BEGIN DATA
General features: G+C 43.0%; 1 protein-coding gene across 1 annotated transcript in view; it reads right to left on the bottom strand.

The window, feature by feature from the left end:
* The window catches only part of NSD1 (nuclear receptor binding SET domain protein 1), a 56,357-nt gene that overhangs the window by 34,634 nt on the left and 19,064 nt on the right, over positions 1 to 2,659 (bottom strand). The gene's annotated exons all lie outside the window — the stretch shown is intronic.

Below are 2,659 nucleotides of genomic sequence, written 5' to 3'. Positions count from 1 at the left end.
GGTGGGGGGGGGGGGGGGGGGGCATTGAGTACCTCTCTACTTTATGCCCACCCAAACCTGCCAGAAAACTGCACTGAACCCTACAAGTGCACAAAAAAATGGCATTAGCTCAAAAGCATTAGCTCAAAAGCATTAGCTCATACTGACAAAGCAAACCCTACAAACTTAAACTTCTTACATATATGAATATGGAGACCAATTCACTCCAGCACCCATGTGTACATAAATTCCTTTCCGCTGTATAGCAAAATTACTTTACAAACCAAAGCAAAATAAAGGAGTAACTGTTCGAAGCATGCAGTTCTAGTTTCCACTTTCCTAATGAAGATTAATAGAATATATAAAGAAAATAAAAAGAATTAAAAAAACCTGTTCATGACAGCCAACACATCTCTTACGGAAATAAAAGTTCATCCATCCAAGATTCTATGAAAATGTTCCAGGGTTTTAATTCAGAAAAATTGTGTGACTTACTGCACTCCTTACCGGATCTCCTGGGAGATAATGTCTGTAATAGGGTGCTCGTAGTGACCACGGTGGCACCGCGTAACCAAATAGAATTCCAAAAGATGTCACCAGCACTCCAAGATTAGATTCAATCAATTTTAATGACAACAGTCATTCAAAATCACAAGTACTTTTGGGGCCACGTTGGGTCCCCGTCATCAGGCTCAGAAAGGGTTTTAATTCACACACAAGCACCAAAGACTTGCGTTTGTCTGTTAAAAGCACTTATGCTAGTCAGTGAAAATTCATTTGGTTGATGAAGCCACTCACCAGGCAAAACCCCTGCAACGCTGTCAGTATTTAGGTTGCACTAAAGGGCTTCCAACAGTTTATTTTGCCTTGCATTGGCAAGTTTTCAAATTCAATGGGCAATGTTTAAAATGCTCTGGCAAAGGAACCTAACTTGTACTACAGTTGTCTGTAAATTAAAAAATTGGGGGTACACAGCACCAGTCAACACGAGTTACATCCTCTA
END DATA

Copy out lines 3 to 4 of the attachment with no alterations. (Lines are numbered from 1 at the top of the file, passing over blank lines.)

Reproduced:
* The window catches only part of NSD1 (nuclear receptor binding SET domain protein 1), a 56,357-nt gene that overhangs the window by 34,634 nt on the left and 19,064 nt on the right, over positions 1 to 2,659 (bottom strand). The gene's annotated exons all lie outside the window — the stretch shown is intronic.

Below are 2,659 nucleotides of genomic sequence, written 5' to 3'. Positions count from 1 at the left end.